the silver Meta-Lamp, except that it is made of gold; and where the
previous one had 'ML' etched on it, this one has 'MML' in smaller
letters, so as to cover the same area.)
Achilles (his voice an octave higher than before): And what is
that? Meta-Genie: This is my Meta-Meta-Lamp. . .
(She rubs the Meta-Meta-Lamp, and a hugs puff of smoke appears.
In the billows o smoke, they can all make out a ghostly fore
towering above them.)Meta-Meta-Genie: I am the MetaMeta-Genie. You
0 Meta-Genie? What is your wish?
Meta-Genie: I have a special wish to make of you, 0 Djinn, and
of GOD. I wish for permission for temporary suspension of all
type-restrictions on wishes, for the duration of one Typeless Wish.
Could you please grant this wish for me?
Meta-Meta-Genie: I'll have to send it through Channels, of
course. One quarter of a moment, please.
(And, twice as quickly as the Meta-Genie did, this
MetaMeta-Genie removes from the folds of his robe an object which
looks just like the gold MetaLamp, except that it is made of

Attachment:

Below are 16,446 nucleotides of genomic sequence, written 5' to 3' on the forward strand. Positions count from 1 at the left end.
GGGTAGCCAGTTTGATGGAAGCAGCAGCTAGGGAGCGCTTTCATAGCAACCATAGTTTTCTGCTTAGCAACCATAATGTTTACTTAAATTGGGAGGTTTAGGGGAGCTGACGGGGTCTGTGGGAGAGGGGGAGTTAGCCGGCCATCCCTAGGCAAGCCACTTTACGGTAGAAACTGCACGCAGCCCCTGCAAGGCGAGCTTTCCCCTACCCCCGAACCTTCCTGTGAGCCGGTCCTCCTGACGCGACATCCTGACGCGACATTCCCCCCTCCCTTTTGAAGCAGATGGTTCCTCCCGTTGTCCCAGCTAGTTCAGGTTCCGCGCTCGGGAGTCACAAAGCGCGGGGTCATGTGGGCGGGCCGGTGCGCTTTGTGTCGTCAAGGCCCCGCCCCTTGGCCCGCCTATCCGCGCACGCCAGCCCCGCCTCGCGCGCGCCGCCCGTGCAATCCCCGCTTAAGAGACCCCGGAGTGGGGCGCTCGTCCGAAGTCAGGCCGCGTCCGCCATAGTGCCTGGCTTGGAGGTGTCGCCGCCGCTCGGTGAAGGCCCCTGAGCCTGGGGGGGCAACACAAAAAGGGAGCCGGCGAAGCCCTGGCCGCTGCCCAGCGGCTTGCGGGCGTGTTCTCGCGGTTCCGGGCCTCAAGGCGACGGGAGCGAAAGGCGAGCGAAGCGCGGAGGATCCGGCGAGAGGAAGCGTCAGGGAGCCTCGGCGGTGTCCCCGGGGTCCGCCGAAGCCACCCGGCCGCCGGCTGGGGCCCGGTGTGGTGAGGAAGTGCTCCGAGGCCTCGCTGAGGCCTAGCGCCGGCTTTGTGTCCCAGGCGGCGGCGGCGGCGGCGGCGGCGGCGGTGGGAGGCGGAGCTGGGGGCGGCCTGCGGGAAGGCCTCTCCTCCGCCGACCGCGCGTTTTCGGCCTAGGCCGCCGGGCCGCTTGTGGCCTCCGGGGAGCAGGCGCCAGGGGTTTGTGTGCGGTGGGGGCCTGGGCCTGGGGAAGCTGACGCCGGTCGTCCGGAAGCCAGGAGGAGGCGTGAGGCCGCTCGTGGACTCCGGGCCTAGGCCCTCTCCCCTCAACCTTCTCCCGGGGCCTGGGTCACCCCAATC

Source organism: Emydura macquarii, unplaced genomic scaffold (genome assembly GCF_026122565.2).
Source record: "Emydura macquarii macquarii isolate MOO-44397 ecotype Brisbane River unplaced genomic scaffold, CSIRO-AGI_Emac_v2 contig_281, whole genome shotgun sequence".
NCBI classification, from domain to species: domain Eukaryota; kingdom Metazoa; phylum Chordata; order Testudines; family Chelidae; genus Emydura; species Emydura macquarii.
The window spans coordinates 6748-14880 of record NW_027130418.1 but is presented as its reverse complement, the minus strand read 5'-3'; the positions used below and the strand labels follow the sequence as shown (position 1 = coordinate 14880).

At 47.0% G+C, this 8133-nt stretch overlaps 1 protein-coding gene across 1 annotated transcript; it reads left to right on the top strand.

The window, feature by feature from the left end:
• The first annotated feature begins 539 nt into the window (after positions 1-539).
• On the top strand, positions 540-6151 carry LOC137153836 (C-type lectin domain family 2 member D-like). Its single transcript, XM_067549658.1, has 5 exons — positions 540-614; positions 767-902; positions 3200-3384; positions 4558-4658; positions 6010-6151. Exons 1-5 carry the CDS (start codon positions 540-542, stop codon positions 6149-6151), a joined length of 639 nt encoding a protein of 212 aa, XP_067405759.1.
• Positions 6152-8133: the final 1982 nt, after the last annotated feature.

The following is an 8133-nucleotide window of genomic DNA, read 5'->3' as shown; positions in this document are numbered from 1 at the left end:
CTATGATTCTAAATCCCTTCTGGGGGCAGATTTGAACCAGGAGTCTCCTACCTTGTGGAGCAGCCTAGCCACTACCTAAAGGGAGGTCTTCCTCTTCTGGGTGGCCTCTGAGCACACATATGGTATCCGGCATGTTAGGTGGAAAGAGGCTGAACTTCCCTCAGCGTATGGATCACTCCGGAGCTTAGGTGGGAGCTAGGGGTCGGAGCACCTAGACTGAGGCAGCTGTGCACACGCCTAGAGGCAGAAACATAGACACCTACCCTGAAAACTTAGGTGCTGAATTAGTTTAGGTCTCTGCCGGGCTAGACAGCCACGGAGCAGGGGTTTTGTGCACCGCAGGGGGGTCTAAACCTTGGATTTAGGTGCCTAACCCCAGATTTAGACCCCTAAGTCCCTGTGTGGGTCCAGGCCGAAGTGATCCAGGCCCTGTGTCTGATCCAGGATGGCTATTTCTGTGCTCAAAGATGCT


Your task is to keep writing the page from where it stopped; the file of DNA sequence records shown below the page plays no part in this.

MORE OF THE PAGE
( ... swirls back into the MetaMeta-Meta-Lamp, which the
Meta-Meta-Genie then folds back into his robe, half as quickly as
the Meta-Meta-Meta-Genie did.)
Your wish is granted, 0 MetaGenie.
Meta-Genie: Thank you, 0 Djinn, and GOD.
(And the Meta-Meta-Genie, as all the higher ones before him,
swirls back into the Meta-Meta-Lamp, which the Meta-Genie then
folds back into her robe, half as quickly as the Meta-Meta-Genie
Your wish is granted, 0 Genie. Genie: Thank you, 0 Djinn, and
(And the Meta-Genie, as all the higher ones before her,
swirls back into the Meta-Lamp, which the Genie folds back into
his robe, half as quickly as the M Genie did.)Your wish is granted,
(And one precise moment has elapsed since he "This will just
take one moment.")
Achilles: Thank you, 0 Djinn, and GOD.
Genie: I am pleased to report, Achilles, that you r have exactly
one (1) Typeless Wish-that is to sa wish, or a meta-wish, or a
meta-meta-wish, as many "meta"'s as you wish-even infinitely many
Achilles: Oh, thank you so very much, Genie. But curiosity is
provoked. Before I make my wish, would you mind telling me who-or
Genie: Not at all. "GOD" is an acronym which stands "GOD Over
Djinn". The word "Djinn" is used designate Genies, Meta-Genies,
Meta-Meta-Gen etc. It is a Typeless word.
Achilles: But-but-how can "GOD" be a word in own acronym? That
doesn't make any sense!
Genie: Oh, aren't you acquainted with recursive acronyms? I
thought everybody knew about them. \ see, "GOD" stands for "GOD
Over Djinn"-which can be expanded as "GOD Over Djinn, O, Djinn"-and
that can, in turn, be expanded to "G( Over Djinn, Over Djinn, Over
Djinn"-which can its turn, be further expanded ... You can go as as
Achilles: But I'll never finish!
Genie: Of course not. You can never totally expand GOD.